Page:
I don't know all of the pay structures for sure but I can speak directly to VP, associate, and analyst pay:

Analysts: $50k + 5-10% bonus
Associates: $65k + 10-15% bonus
VPs: $75k + 25% bonus

Directors, I'm told (but no first hand knowledge): $100k + 30% bonus
MD no idea, but I'd guess in the 400k, all-in range.

This was for a major, but not NYC, city at a BB in a trade settlement team.

Aug 3, 2011

What about numbers at non-FIGs?

Like f500 pharma, biotech, clean tech?

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Aug 3, 2011

NorthEastIdiot, I think your comment about 1 in 50 people making it to Director/MD is true for people starting as analysts in such a group. I think if someone were to lateral in at VP (Associate Director), they would have a much better shot at getting there and 5 years doesn't sound so crazy (it's only 1 promotion). The numbers you're posting for Directors sounds awfully low though - maybe because its trade settlement vs. corporate treasury?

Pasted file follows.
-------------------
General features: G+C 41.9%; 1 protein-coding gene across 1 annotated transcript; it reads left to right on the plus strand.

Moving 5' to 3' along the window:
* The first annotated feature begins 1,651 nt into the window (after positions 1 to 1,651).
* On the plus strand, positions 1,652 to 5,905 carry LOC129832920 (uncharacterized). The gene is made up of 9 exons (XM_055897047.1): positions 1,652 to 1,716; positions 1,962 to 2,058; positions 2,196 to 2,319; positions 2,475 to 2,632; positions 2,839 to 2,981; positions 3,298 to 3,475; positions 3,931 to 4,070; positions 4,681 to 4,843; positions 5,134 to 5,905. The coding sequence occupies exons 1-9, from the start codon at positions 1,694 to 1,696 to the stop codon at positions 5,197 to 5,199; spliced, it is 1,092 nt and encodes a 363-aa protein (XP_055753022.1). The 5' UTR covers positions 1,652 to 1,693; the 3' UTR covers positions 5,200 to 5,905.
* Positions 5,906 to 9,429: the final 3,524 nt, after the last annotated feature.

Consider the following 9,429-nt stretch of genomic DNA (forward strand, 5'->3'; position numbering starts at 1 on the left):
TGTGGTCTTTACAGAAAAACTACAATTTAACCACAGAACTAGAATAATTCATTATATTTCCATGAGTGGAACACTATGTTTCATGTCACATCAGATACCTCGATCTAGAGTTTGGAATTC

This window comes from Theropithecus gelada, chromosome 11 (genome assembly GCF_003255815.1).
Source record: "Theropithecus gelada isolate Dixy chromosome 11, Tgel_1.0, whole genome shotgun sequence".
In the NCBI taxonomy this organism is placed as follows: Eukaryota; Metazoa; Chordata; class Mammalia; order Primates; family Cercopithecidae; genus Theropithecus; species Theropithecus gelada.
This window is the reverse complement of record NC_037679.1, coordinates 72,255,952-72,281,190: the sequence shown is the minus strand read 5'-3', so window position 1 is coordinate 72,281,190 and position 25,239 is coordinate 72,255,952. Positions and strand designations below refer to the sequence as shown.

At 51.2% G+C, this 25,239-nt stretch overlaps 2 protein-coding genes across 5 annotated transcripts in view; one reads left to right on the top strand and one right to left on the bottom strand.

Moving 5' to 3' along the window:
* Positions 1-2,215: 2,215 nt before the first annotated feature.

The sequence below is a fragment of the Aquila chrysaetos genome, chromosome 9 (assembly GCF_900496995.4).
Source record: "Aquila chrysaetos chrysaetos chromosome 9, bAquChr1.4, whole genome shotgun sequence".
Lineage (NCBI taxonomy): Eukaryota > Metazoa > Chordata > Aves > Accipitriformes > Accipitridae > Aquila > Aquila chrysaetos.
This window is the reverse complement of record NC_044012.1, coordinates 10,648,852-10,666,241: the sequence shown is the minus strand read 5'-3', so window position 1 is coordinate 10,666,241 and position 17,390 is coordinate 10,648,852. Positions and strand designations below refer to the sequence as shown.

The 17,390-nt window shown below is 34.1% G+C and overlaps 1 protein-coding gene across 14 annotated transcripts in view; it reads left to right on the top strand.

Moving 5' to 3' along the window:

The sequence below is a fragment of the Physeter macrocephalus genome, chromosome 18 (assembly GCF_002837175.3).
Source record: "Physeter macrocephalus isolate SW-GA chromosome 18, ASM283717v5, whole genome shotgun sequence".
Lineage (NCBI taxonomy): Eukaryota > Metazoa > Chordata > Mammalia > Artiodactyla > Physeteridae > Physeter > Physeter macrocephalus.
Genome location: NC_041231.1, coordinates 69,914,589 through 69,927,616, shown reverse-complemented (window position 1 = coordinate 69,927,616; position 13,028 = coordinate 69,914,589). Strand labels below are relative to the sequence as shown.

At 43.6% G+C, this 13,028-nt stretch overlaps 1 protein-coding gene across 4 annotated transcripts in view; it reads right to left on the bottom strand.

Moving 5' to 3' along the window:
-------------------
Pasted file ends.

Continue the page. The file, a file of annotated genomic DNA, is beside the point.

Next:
Aug 3, 2011
manbearpig:

NorthEastIdiot, I think your comment about 1 in 50 people making it to Director/MD is true for people starting as analysts in such a group. I think if someone were to lateral in at VP (Associate Director), they would have a much better shot at getting there and 5 years doesn't sound so crazy (it's only 1 promotion). The numbers you're posting for Directors sounds awfully low though - maybe because its trade settlement vs. corporate treasury?

I mean, it could be. My group is the only frame of reference I have.

Treasury, especially if they have an active hand in investing the firm's own capital, is generally considered a level above trade settlement (which is considered a step above fund accounting, compliance, etc. in some places). I'd put it up there with Risk if it manages investments. If it's just cash management with liquidity vehicles (money market funds, discount notes) then I'd say it's not much higher. At a F500, treasury jobs are harder to get than FP&A, for example, and I think that's generally true in FIG.

Re: lateraling in - I just didn't see a ton of this happen, in my group or the other groups with which I worked. Senior level openings were few and far between and were mostly filled internally. People hold on to them for dear life because, really, they have no exit opportunities generally.

Aug 2, 2011